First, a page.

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Andrew McAfee Bets on More from Less

by Ahmed Kabil on October 16th, 02019

The Mount Whaleback Iron Ore Mine in the Pilbara region of Western Australia. One of McAfee’s Long Bets predicts that by 02029, we’ll use less iron and steel than we do today. Daily Overview.

Our next Seminar speaker, Andrew McAfee, has offered a group of 14 predictions on Long Bets related to the issues of resource consumption explored in his new book, More From Less. McAfee, co-founder and co-director of MIT’s Initiative on the Digital Economy and a Principal Research Scientist at the MIT Sloan School of Management, studies how digital technologies are changing the world.

In More From Less, McAfee argues that “we have at last learned how to increase human prosperity while treading more lightly on our planet.”

McAfee’s Long Bets all share the same duration (10 years; 02019-02019) and are all predicated on the same central thesis: that economic growth in technology-intensive economies will lead to dematerialization:

During the Industrial Era economies around the world grew rapidly. And as they grew, they used more year after year of the Earth’s resources: metals, minerals, fertilizers, trees, fossil fuels, cropland, and so on.

Then we invented the computer and its kin, and the pattern changed.

Hardware, software, and networks allow companies to use fewer materials as they produce their goods and services. Profit-seeking companies in competitive markets are eager to pursue these opportunities to dematerialize because they bring cost savings, and a penny saved is a penny earned. Dematerialization accumulates over time, and the economy as a whole eventually moves past “peak stuff” with respect to more and more resources.

The counterintuitive result is that capitalist, technology-intensive economies like America’s are now dematerializing across a wide range of resources, and will continue to do so for the foreseeable future.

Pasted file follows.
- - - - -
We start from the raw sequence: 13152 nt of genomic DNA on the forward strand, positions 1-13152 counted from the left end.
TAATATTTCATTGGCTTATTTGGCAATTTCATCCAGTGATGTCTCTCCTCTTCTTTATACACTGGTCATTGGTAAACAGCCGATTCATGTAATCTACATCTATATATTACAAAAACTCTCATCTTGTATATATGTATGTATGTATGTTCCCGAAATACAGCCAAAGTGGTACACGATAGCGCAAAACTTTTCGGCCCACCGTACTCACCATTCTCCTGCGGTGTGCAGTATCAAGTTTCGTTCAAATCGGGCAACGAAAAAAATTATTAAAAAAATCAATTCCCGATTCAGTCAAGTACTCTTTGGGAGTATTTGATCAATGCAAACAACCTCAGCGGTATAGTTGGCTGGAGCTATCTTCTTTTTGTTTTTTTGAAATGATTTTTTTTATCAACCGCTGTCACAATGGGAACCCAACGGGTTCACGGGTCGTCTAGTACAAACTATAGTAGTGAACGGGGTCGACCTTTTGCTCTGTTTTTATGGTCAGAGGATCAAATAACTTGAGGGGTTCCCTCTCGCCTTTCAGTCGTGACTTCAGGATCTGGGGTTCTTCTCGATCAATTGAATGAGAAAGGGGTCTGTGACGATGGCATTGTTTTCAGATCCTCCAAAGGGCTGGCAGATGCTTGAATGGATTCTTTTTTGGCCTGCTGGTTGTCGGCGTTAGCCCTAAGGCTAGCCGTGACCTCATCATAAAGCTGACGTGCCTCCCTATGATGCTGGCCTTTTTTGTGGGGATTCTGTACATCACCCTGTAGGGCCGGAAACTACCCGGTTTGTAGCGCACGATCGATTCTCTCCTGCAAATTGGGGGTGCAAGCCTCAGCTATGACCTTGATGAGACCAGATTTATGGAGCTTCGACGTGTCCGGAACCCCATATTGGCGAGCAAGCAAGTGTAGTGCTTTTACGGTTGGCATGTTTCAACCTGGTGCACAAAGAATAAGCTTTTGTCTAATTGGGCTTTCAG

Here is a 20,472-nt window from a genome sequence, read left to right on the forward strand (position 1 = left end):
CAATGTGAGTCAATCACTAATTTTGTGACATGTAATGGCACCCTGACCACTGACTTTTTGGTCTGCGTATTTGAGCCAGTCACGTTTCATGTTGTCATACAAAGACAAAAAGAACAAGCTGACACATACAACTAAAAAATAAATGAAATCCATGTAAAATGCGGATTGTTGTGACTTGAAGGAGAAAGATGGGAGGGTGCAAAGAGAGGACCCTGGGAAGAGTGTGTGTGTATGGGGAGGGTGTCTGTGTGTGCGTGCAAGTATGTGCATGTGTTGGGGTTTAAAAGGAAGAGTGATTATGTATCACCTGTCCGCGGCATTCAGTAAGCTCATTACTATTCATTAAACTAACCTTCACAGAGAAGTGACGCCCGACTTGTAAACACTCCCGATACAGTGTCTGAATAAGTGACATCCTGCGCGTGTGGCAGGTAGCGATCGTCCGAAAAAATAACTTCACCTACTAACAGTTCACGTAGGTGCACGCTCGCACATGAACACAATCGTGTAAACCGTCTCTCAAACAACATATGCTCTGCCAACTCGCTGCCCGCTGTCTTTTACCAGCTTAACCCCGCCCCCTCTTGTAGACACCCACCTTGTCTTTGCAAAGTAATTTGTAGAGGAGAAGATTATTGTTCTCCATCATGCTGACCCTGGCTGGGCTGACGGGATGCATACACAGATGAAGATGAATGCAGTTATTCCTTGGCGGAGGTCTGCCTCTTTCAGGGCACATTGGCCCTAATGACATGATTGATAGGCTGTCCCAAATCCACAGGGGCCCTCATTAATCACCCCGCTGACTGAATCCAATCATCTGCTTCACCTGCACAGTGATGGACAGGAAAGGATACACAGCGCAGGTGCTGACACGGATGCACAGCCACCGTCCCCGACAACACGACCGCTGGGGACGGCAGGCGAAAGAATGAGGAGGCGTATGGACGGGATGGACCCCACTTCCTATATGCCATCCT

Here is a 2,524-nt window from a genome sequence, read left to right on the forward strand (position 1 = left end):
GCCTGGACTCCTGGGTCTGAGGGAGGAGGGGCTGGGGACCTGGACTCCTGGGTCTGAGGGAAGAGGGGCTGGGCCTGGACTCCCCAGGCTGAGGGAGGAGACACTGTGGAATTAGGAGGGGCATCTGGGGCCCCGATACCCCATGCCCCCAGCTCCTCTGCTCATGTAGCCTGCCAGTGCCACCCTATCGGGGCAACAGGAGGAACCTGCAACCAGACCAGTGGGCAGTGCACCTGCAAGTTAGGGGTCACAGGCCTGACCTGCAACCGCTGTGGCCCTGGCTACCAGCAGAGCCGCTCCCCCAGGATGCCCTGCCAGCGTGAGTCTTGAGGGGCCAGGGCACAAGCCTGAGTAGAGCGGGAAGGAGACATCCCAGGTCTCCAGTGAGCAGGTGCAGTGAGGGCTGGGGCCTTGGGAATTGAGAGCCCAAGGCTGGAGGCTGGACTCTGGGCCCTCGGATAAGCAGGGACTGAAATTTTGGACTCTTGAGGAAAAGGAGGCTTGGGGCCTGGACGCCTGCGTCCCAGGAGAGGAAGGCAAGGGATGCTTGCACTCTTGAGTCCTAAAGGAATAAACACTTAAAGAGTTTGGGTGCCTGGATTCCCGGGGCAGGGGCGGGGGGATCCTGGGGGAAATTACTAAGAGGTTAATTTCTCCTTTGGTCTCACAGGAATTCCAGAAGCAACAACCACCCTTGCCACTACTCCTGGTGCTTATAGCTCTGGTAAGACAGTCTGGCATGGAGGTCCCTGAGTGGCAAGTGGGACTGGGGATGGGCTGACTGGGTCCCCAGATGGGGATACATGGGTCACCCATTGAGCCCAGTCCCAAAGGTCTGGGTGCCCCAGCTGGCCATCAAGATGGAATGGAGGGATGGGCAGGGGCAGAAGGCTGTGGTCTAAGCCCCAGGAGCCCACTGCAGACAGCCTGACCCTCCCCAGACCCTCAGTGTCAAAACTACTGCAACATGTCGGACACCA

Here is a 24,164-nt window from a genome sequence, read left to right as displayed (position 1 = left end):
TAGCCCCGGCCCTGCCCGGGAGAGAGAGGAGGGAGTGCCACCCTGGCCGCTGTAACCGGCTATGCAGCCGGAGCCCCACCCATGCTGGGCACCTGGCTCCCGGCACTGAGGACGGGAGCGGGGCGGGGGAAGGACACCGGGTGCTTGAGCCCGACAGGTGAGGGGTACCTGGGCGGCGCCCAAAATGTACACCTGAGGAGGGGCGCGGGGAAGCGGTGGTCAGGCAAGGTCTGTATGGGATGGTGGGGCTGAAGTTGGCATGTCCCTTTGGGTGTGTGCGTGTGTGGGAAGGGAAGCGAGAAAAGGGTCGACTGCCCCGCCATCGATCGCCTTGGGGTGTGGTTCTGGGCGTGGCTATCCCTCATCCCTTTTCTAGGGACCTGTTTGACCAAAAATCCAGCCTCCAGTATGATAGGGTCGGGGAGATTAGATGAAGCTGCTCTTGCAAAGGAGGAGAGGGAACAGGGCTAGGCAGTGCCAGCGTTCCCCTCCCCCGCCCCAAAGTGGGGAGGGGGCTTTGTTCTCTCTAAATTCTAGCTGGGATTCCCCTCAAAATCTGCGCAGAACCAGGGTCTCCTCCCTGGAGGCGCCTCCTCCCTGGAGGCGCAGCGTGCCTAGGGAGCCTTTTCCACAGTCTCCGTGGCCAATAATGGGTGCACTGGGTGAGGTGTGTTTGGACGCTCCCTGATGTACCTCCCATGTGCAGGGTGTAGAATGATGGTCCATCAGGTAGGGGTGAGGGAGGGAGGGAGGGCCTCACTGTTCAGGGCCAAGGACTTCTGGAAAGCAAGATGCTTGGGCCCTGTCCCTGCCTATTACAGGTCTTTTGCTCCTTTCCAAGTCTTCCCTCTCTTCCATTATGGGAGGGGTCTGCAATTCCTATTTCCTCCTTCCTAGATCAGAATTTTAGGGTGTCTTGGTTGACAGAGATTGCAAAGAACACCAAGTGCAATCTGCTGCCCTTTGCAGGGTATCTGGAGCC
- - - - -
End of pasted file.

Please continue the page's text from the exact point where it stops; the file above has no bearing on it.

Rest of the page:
Andrew McAfee, Long Bet 795

McAfee is predicting that by 02029, the United States will consume less energy and produce less CO2 emissions than it did a decade prior. Crop tonnage will be greater, but we’ll use less total cropland, fertilizer, and water for irrigation in agriculture. We’ll use less iron and steel, aluminum, nickel, copper, gold, rare earth elements, chromium, tin and tungsten—all of which will become more affordable to the world’s average person. We’ll also use less timber and paper.

The predictions call to mind the bet that biologist and environmentalist Paul Ehrlich made with economist Julian Simon in 01980. Ehrlich bet Simon $10,000 that the prices of five metals (copper, chromium, nickel, tin, and tungsten) would increase over a decade. The prices declined sharply, and Simon won the bet.

The Simon-Ehrlich wager.

The wager received a lot of publicity over the decade, and the result ultimately shaped societal thinking around limited resources. “Simon was a prolific skeptic of environmentalism,” Kevin Kelly wrote, “yet nothing that he ever wrote had as much impact on the course of culture as his wager with Ehrlich. That single, relatively small bet transformed the environmental movement by casting doubt on the notion of resource scarcity.” (Although, if the bet were repeated in subsequent decades, Ehrlich would have won, given the rise in commodity prices. On a long enough timescale, however, it’s one more blip in a multiple-centuries-long trend towards decreasing prices).

McAfee is now seeking challengers for his bets. “If you think that economic growth is incompatible with taking less from the planet,” he tweeted, “these bets are for you!”

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